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Al Meyerhoff and the Chemistry of Life and Death

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Al Meyerhoff was Big. That's a good thing for us because this formidable environmental and civil rights lawyer tackled outsized challenges on our behalf. He lived courageously and boldly and whether or not we realize it, he made our lives healthier in so many ways.

We may not have known the deep secrets about hidden pesticide residues and dangerous chemicals in common products like toys and food, or about exploited workers making the clothes we wear. But Al did. And he fought the Big Fight on behalf of our health and those workers and on behalf of basic decency.

Big Al and I worked together when we were both at the Natural Resources Defense Council, one of the nation's leading conservation organizations. In 17 years at NRDC, he relentlessly challenged the chemical and pesticide industries, believing that toxic residues have no business being in our food, in our cosmetics, in our everyday products. As we build a green clean economy, I'd like to remember that Al Meyerhoff worked his whole life to undo the dirty side of our old economy.

Here is an example of the cascading impact of his commitment. During the 1990s, he used a little known federal law to target 36 cancer-causing pesticides that showed up as residues in juices, canned fruits and vegetables and processed foods. He highlighted the successes of organic farmers to show the feasibility of chemical-free agriculture and zeroed in on some of the most widely used agricultural chemicals at the time. His legal work led to a legislative solution, the Food Quality Protection Act, that has dramatically cut the use of dozens of cancer-causing and neurotoxic pesticides and led the government to finally recognized that children need greater protections from exposure than adults.

"People should be able to eat food without poisons, farmers and farm workers should be able to grow food without being exposed to dangerous chemicals and the environment and wildlife should not be haunted by the toxins we use," he said then.

That's a bold and simple vision but as we're reminded every day, we haven't yet realized it. Many dangerous substances don't seem to really die, but to find new life in different forms in the U.S. or in parts of the world with even weaker laws than ours.

Chlorpyrifos, marketed as Dursban, for example, is an insecticide now prohibited from household use but still widely used in farming. Carbofuran, marketed as Furadan, is an extraordinarily toxic insect killer banned in the US but easily and cheaply available in East Africa, where it's tragically used by livestock owners to intentionally poison wild lions, accelerating an ecological crisis there. The herbicide alachlor, which the US agreed to phase out in the 1990s and which has been banned in Europe because of its toxicity has seeped back into use in the U.S. This kind of perverse resurrection is what happens with a powerful chemical lobby and an unknowing public.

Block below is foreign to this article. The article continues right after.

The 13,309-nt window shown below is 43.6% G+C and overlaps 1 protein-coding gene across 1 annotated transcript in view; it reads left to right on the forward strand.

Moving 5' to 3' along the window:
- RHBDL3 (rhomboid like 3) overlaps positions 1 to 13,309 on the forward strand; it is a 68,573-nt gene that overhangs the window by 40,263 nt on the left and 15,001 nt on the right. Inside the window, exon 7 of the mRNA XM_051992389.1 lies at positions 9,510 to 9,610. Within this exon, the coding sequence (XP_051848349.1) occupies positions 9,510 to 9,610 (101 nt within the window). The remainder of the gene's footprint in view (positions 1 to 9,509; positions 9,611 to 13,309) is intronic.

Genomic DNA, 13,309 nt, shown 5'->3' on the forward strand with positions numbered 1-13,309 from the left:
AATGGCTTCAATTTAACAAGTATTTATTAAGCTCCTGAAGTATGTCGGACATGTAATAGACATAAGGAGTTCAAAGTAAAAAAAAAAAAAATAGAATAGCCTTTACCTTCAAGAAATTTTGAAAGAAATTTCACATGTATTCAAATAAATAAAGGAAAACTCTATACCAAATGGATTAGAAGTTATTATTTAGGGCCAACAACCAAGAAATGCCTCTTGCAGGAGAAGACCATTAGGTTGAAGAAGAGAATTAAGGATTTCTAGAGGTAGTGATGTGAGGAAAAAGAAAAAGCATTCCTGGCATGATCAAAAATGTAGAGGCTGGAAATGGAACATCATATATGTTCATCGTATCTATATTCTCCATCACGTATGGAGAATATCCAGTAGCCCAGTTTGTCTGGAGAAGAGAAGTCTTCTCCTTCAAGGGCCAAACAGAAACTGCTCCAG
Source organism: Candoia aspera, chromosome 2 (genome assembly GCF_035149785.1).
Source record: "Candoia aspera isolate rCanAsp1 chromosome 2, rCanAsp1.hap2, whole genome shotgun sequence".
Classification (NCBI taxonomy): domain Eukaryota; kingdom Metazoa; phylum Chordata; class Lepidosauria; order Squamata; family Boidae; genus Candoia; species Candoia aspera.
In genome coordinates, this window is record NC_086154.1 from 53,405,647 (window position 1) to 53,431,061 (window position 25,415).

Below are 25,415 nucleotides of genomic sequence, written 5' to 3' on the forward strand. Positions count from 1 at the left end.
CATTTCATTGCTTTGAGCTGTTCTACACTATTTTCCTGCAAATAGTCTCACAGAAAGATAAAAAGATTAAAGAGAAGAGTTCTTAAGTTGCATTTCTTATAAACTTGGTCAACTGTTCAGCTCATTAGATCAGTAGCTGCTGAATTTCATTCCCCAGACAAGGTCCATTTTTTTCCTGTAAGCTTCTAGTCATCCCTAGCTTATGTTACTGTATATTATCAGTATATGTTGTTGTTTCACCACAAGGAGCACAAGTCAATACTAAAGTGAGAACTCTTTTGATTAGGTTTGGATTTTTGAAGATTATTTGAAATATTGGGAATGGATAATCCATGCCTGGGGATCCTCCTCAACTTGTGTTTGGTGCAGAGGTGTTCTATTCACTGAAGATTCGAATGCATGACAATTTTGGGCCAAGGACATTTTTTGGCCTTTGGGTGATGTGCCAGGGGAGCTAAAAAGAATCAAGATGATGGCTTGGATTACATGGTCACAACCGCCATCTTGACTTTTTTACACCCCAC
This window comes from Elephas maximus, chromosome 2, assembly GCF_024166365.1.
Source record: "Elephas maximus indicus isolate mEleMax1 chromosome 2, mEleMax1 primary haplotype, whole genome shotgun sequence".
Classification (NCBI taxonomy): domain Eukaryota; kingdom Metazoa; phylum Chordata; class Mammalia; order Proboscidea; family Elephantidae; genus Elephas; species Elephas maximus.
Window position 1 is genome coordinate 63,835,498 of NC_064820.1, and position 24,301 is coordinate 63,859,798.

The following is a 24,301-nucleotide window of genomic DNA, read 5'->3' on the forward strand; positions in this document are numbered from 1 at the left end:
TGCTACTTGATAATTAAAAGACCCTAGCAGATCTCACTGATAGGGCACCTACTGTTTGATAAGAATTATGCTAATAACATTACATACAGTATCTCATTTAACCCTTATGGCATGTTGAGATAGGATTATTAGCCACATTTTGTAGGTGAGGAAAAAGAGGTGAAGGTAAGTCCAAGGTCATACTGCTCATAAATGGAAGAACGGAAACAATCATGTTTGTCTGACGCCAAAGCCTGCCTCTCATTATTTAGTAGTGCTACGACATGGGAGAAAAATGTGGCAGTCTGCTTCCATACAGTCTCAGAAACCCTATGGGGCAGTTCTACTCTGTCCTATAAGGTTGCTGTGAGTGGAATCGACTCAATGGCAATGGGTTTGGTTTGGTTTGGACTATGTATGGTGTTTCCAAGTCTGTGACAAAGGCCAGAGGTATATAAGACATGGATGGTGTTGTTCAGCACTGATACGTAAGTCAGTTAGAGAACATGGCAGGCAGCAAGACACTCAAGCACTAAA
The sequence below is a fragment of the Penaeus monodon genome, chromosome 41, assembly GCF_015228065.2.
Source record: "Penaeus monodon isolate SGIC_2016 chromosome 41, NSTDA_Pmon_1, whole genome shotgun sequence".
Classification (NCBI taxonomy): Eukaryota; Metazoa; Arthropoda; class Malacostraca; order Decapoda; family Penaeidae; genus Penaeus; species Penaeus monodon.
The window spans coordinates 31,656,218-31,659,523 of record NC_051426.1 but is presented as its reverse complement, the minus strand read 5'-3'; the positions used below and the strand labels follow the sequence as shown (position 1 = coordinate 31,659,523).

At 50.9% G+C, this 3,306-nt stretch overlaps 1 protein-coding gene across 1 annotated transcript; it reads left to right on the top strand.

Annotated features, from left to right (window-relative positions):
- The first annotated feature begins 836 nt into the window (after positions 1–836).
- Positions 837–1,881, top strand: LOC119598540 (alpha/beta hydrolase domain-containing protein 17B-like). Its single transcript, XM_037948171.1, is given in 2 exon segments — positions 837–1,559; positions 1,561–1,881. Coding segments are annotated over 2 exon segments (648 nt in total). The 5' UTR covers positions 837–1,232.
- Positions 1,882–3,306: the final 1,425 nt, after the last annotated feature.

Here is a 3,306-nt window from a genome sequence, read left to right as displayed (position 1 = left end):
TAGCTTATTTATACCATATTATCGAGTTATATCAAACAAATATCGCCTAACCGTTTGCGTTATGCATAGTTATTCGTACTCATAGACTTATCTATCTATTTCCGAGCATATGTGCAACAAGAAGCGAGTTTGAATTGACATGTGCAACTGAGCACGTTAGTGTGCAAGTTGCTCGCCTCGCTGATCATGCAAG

It's why he also championed California's Proposition 65, the powerful citizen-driven law that requires a warning label on dangerous substances, letting consumers make a decision without waiting for government action.

After leaving NRDC, Al Meyerhoff joined a class action law firm that took on Enron and other companies who betrayed our trust. In perhaps his biggest act, he brought a landmark case to stop sweatshop conditions on the remote US commonwealth island of Saipan, where thousands of workers toiled to put the Made in USA label on some of America's best known brands. He fought on behalf of those workers but also, I believe, on behalf of us.

It's beneath our dignity for our closets to be filled with clothes stitched together with the hidden tears and sweat and broken dreams of unknown workers trapped in modern day bondage. That $20 million case, against the Gap, Nordstrom, Ralph Lauren and others, returned back wages to 30,000 workers and signaled a price to pay for requiring workers to toil 12 hours a day for substandard wages behind barbed wire fences in obscurely grotesque conditions.

I hope these victories last.

When I found out about his December death -- from leukemia that swiftly silenced him within weeks of his pre-Thanksgiving diagnosis -- the memory of his formidable skills, affable boisterousness, and giant heart came rushing back. We owe a lot to Al.

Even as he was in the hospital dying -- or fighting vainly to live -- he wrote about his illness, describing the dual blessing and curse of the chemicals in our lives. He saw the irony of his diagnosis. He mused about his knowledge of chemicals even as he was being treated by chemotherapy. He thought about benzene, the common air pollutant known to cause leukemia. "It makes you wonder," he wrote.

This environmental lawyer reminded us that the vast majority of the 50,000 or so commercial and industrial chemicals in circulation today are not tested for longterm health effects before being put on the market. They are simply added to the air, water, food and products in our lives. For our benefit and our detriment.

From his hospital bed, he hoped that the new Obama administration would strengthen our still weak laws. He was fond of saying chemicals have more due process than people do. Once on the market, despite his and others' tireless work, they are rarely removed, even the most toxic ones.

The Los Angeles Times published those final words after his December death at the age of 61. A memorial will be held February 28th in San Francisco. I can't imagine it including a moment of silence. Al was not silent.

Diane Dulken, a former NRDC staffer in the Washington DC office, is a communications strategist in Portland, Oregon who works with public interest organizations and businesses building a sustainable economy.

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